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‘Monster’ Film Highlights Black Prejudice By US Legal System

 

A coming-of-age story and of the prejudices by the judicial system are the key themes of the new Netflix film “Monster”.

The film pits actor Kelvin Harrison Jr. as the character Steve, a 17-year-old student from Harlem, who aspires to make films and is accepted into a top university but finds himself as an accessory to murder.

He’s put on trial, where the prosecutor describes him as a monster to the jury.

The story unfolds in Steve’s eyes as he awaits his fate.

“We’re demonising people because of their skin color and now the systems kind of support that and now the mindset and the culture all kind of has evolved into this thing that people think they’re in the right,” said actor Kelvin Harrison Jr.

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“The prosecutor thinks he looks the part, you know, so then this is what’s going to happen. ‘Oh, Steve, you have to prove your innocence, even though it is innocent until proven guilty, but you are guilty because you’re Black and you have to prove your innocence now, so now you have to put on a performance of who you want these people to see as to survive.

“That’s crazy. No one should have to go through that.”

Jeffrey Wright and Jennifer Hudson play Steve’s parents and say the film spoke to the fears that the parents of Black children have.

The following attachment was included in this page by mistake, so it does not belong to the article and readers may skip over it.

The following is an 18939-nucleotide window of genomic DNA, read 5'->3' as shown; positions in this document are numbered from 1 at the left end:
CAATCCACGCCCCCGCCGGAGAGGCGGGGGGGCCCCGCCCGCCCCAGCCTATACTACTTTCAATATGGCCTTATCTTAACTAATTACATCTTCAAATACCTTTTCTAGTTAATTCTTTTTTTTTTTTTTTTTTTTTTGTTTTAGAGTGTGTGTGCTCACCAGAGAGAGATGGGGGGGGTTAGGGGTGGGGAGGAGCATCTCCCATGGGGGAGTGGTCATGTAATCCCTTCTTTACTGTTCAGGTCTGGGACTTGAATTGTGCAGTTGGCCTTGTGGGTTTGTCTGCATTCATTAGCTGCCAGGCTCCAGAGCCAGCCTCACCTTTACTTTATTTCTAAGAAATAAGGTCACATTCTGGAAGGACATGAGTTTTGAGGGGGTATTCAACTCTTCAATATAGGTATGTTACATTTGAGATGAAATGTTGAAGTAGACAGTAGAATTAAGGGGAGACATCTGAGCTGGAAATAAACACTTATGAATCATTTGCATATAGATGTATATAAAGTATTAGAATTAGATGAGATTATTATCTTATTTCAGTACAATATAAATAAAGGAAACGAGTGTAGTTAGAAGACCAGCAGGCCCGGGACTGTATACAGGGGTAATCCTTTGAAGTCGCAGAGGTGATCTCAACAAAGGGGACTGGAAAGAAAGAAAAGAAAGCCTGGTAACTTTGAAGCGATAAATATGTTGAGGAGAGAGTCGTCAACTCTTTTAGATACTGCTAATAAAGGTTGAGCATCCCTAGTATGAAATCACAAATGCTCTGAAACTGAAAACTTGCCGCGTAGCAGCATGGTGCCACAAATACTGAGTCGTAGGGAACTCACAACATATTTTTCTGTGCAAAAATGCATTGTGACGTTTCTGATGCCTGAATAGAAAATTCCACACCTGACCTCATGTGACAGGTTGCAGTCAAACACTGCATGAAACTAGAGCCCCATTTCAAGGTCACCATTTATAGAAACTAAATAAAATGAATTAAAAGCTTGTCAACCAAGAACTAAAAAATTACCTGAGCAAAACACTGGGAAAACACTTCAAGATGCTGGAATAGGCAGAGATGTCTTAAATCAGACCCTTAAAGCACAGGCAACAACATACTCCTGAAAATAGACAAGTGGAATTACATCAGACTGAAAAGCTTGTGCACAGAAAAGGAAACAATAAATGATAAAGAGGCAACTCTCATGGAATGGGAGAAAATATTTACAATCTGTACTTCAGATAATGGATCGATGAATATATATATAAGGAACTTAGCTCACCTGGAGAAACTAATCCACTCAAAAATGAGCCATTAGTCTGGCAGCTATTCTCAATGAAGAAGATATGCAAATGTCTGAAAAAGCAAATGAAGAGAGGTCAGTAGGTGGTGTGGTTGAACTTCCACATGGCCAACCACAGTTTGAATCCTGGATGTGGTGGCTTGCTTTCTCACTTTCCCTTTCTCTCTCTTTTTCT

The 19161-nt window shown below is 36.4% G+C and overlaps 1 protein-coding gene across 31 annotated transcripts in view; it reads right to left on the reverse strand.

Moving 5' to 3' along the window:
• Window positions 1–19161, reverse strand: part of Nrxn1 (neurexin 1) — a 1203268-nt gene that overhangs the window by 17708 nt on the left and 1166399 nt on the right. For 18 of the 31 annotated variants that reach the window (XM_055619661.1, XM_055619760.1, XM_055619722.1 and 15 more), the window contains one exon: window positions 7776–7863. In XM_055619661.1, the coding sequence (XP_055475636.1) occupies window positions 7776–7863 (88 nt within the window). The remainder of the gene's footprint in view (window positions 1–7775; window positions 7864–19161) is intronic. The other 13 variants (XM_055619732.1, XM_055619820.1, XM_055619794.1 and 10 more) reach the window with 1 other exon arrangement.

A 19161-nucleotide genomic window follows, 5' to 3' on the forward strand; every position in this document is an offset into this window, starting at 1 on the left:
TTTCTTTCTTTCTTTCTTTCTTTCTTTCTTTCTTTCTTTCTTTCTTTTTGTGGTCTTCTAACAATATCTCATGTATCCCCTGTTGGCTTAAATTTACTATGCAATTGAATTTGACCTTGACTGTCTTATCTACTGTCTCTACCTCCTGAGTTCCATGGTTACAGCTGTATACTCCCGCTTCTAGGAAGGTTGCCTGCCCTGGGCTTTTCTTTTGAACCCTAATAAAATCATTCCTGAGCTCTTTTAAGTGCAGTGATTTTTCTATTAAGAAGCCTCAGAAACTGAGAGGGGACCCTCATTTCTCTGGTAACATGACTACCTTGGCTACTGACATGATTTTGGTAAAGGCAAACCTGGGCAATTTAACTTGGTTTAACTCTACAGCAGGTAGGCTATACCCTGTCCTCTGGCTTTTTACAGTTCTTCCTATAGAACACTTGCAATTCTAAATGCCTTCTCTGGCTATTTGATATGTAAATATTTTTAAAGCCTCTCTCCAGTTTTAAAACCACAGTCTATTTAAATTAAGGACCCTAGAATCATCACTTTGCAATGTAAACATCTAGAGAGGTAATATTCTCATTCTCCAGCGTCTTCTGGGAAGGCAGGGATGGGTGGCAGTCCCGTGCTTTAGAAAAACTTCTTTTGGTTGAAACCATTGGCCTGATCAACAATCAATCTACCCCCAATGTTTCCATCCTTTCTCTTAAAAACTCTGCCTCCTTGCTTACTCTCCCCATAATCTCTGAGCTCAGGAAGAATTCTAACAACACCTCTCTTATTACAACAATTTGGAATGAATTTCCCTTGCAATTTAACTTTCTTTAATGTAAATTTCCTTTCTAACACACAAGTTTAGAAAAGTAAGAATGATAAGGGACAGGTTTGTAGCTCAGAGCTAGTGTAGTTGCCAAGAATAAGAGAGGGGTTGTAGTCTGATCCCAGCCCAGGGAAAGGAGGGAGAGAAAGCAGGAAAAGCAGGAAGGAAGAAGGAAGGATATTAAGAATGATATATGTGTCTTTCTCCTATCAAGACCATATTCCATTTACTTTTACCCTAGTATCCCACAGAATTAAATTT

“There are all kinds of challenges for any parent, but there are added challenges, added pressures for Black parents in America because of a question that this film raises,” said Jeffrey Wright-

“‘Who do you see when you see my child? And what does that do to the psyche of my child? And potentially to the behavior of my child?’ How is he or she, you know, to discover adulthood, to find freedom, to express him or herself when no matter who they might portray themselves as express themselves as, there’s a resistance from outside to receiving them as they are.

“These things happen too often,” added Hudson.

The film can be hard to watch but Harrison challenges that it’s important to see the realities of what’s happening.

“We’re demonising people because of their skin color and now the systems kind of support that and now the mindset and the culture all kind of has evolved into this thing that people think they’re in the right.”

Anthony Mandler is the director in his first film.

Before that, he directed music videos for the likes of Beyonce and Rihanna.

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Written by PH

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